In my part of town, these massive downpours cause water to flow from the high school and Westminster Conservatory onto Franklin Street. It then takes a right down Ewing before making an unfortunate left turn into the apartment parking lot.

The water then flows pell mell down to the bottom of the parking lot, (photo taken today, after flooding was over)

quickly overwhelms the stormdrain, then heads under the fence into people's backyards.

This is not good. The water came within one inch of the neighbor's threshold.

After flowing diagonally across the block through backyards and around foundations, it emerges across the street from me, spilling over the curb at Ewing and Harrison Street on its way down to the intersection with Hamilton, where it serves as a traffic calming device.

Back at the point where things go wrong on Ewing Street, this unfortunate foray of stormwater runoff into people's backyards could be avoided if the entryway to the apartment parking lot off Ewing Street was raised slightly so that the surface water would continue down Ewing rather than flow into the parking lot.

I proposed this solution to the borough engineer two years ago, to no avail. Reportedly, the borough has no control of the matter, and the apartment complex is within its rights to (unintentionally) "harvest" stormwater from a public street and divert it into the yards of neighbors.

All this seems strange. Since the needed modification is within the boundaries of the borough's street right of way (the street right of way actually includes the sidewalks), the borough would seem within its rights to intervene. In the meantime, history continues to repeat itself.

Thursday, August 25, 2011

More White Pines and Spruce Dying

The latest white pine fatality in the neighborhood is at the edge of my backyard and Potts Park. Across the street from my house is a dead spruce. The township arborist believes that the drought last summer, plus another drought this year in late June and July, may have stressed some of the local white pines and spruces beyond their limits.

Another arborist tells me that the herbicide Imprelis, mentioned in a previous post as a possible culprit, would only affect the more manicured areas where herbicides are more likely to be used. Spruce and white pine have been dying in many unmanicured areas, and he sees climate shift as a likely cause. White pines and spruce were introduced to Princeton from their more natural range to the north, suggesting they'd be the first to show stress from increasing heat and drought.

Though all urban trees eventually have to be removed, typically at a cost of $1000 or more, one can speculate that the weather extremes associated with climate change are making those costs come due earlier than they would otherwise.

This particular tree had a scar that surely didn't help.

Monday, August 22, 2011

Kayaking Through A Wetland Garden--the Lehigh River and Glen Onoko Falls

Say you love to whitewater canoe, and want your kids to experience the same joys of running rapids that you remember from childhood. But you live in New Jersey. Chances are, your internet research will lead you beyond the Delaware River to the Poconos, which turn out to be in Pennsylvania. As it happened, they were right on the way to a family gathering we were having at ancestral grounds further west.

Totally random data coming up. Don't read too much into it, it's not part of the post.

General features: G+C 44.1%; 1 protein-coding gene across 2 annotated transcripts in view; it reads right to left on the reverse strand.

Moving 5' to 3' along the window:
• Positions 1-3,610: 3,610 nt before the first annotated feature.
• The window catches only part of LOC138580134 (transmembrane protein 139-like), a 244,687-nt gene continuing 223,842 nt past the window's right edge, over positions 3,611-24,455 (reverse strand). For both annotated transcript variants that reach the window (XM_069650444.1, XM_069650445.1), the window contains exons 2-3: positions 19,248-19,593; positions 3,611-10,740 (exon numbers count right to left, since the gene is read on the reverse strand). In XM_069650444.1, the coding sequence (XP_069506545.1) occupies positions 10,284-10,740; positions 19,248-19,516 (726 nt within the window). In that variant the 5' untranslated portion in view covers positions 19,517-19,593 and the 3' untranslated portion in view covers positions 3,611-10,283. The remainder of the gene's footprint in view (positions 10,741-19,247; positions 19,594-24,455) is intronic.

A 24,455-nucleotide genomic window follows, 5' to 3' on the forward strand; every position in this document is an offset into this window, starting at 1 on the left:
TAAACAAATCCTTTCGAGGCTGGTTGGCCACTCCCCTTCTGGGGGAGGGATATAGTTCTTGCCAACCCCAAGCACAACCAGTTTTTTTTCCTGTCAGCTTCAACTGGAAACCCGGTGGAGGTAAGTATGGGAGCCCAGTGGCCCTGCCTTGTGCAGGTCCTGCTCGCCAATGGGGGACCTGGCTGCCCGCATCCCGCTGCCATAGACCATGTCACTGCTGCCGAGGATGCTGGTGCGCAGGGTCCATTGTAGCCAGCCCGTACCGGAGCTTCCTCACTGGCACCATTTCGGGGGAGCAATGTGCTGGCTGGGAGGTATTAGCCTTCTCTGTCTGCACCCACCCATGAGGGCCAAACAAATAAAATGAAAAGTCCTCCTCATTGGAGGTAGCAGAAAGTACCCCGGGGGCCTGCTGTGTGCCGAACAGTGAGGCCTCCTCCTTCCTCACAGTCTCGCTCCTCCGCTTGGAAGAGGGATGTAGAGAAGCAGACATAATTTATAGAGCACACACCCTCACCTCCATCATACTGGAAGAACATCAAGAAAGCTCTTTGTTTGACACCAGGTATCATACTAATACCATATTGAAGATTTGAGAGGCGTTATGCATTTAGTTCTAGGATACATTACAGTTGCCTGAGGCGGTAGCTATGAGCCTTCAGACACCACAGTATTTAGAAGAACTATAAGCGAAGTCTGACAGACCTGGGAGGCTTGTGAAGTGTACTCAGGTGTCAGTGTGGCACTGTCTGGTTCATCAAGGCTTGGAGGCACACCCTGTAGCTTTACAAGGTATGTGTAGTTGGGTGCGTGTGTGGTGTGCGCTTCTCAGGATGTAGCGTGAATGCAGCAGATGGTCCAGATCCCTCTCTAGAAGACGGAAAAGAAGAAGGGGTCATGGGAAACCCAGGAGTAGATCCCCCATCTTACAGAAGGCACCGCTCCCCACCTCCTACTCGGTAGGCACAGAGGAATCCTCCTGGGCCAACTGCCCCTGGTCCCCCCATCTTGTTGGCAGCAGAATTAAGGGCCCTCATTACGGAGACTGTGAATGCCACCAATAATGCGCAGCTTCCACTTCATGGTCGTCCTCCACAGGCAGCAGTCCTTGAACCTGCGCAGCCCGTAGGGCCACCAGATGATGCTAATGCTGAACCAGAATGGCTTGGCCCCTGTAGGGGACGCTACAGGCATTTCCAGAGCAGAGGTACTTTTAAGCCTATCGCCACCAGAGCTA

Rentable canoes for whitewater apparently no longer exist, but Blue Mountain Sports offers a ten mile do-it-yourself kayak trip through some easier rapids on the Lehigh River, starting at the town of Jim Thorpe.

The rapids were a perfect introduction for my daughter, who quickly figured out how to follow the current and steer clear of the rocks.

Meanwhile, Dad was getting distracted by the native plant diversity flourishing along river's edge. Conducting plant inventories while negotiating rapids may prove to be the next new fad in extreme botany. Cardinal flower (red) and JoePyeWeed (pink) grew thick along the shore, mixed with a host of other familiar native species that sometimes made me feel like I was kayaking through my backyard.

One surprise was the streamside stands of big bluestem, a tall native grass more typical of midwestern prairies. It's also called turkey foot, for the 3-pronged seedheads it sticks up into the air like an upside down turkey. (Other species seen as the current pulled us along: river birch, red maple, alder, spiraea, buttonbush, deciduous holly, buckthorn (hopefully the native Rhamnus lanceolata), meadow rue, fringed loosestrife, cutleaf coneflower, and what looked like a native hosta.)

Causing some worry were a few sightings of Japanese knotweed, an exotic species that can replace native diversity with a monoculture over time.

Here, a cardinal flower is trying to hold on at the edge of an expanding Japanese knotweed clone. A several-acre field of solid J. knotweed seen on the way in to Jim Thorpe foretells what could happen to this beautiful river corridor if no preemptive action is taken to nip knotweed's invasion in the bud.